Vendor Diversity Program: Why and How To Implement One
A vendor diversity program, also known as a supplier diversity program, is critical for business social responsibility. A diverse supplier is a business that is at least 51% owned and operated by an individual or group that is part of a traditionally underserved or under-represented group.
Common classifications of diverse businesses are minority-owned enterprises (MBEs), small business enterprises (SBEs), and women-owned enterprises (WOEs). Over time, the definition of diversity has expanded to include businesses owned and operated by other minority groups such as those with disabilities, service-disabled veterans, or lesbian, gay, bisexual, or transgender (LGBT).
Supplier diversity history comes from the Civil Rights Movement of the 1950s and 60s. After the race riots in Detroit in 1968, General Motors developed what is considered as one of the first Supplier Diversity programs. Much of the American auto industry followed along. Early companies in the electronics industry such as IBM established supplier diversity programs around that time.
UPS started its supplier diversity program in 1992 out of its desire to become more inclusive and do the right thing. The company now spends 2.6 billion dollars a year conducting business with an estimated 6000 small and diverse suppliers with a goal to continue to increase that spend year-over-year.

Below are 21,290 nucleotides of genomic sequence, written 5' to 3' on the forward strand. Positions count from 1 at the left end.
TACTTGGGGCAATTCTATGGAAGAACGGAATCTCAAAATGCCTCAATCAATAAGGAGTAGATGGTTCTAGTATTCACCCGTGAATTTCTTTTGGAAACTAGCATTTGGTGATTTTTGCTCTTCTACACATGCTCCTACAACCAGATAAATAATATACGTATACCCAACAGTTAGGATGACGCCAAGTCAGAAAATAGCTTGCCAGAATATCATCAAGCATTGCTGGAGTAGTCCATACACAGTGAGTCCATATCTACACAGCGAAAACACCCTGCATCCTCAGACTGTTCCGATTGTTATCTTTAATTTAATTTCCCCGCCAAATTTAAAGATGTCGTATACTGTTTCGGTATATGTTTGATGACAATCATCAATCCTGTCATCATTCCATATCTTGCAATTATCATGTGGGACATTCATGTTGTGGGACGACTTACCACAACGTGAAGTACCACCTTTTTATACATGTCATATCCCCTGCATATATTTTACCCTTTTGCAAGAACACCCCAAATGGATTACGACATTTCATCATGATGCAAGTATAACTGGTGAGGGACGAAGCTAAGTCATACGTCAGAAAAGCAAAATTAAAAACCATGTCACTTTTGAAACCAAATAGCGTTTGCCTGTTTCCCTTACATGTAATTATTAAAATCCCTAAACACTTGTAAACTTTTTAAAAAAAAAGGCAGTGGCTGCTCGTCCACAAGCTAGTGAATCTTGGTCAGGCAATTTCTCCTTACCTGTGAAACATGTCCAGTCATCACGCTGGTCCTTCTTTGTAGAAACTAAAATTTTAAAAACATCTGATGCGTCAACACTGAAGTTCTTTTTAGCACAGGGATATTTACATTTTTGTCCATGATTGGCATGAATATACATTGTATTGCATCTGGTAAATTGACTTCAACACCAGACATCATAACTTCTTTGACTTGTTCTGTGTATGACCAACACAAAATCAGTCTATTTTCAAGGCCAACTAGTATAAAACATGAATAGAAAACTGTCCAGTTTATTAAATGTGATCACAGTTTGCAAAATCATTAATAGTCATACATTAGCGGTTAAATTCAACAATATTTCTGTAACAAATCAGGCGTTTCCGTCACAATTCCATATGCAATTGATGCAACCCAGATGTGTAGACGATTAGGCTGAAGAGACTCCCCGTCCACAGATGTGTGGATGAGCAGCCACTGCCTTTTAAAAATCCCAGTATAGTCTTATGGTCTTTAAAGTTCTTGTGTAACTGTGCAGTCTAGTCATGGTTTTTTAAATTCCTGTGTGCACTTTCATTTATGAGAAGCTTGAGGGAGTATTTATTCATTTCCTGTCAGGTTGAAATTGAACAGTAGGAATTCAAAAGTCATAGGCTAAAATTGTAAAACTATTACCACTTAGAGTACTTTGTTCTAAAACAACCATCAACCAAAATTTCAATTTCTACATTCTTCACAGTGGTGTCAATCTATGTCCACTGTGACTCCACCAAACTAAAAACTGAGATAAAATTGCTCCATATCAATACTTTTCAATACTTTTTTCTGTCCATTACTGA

Part of how UPS accomplishes this goal is through its partnerships with multiple councils and third parties including the Women’s Business Enterprise National Council (WBENC), the US Hispanic Chamber of Commerce, and the National Minority Supplier Development Council. They run mentoring and training programs that support the growth and success of these diverse suppliers. It includes workshops, matchmaking at Supplier Diversity conferences, management education, and more.
Why You Need a Diversity Program
Working to establish supplier diversity in your organization is the right thing to do. The supplier diversity program can be a part of your organization’s efforts to maintain high ethical and moral standards. Inclusive procurement delivers societal benefits because it generates economic opportunities for disadvantaged communities. According to the US Small Business Administration (SBA), there were eight million minority-owned companies in the United States as of 2018. The National Minority Supplier Diversity Council reports that certified minority-owned businesses generate $400 billion in economic output which leads to the creation or preservation of 2.2 million jobs and $49 billion in annual revenue for local, state, and federal tax authorities. Those numbers are continuing to grow.
Many large enterprises encourage, and in some cases require suppliers to develop their own diversity initiatives to increase the impact. As such, failure to develop a program of your own could cost you highly profitable contracts.
For instance, as of 2019, Target spent $1.4 billion on goods and services provided by first-tier diverse suppliers and influenced those suppliers to buy more than $800,000 worth of products or services from second-tier diverse suppliers.
And, it’s worth considering that supplier diversity programs are also a selling point when it comes to hiring. 52% of those who responded to a survey conducted for UPS said they want to work for a company that has a supplier inclusion and diversity program. This can help shape your approach to recruitment because letting candidates know about Supplier Diversity efforts isn’t likely something you would consider.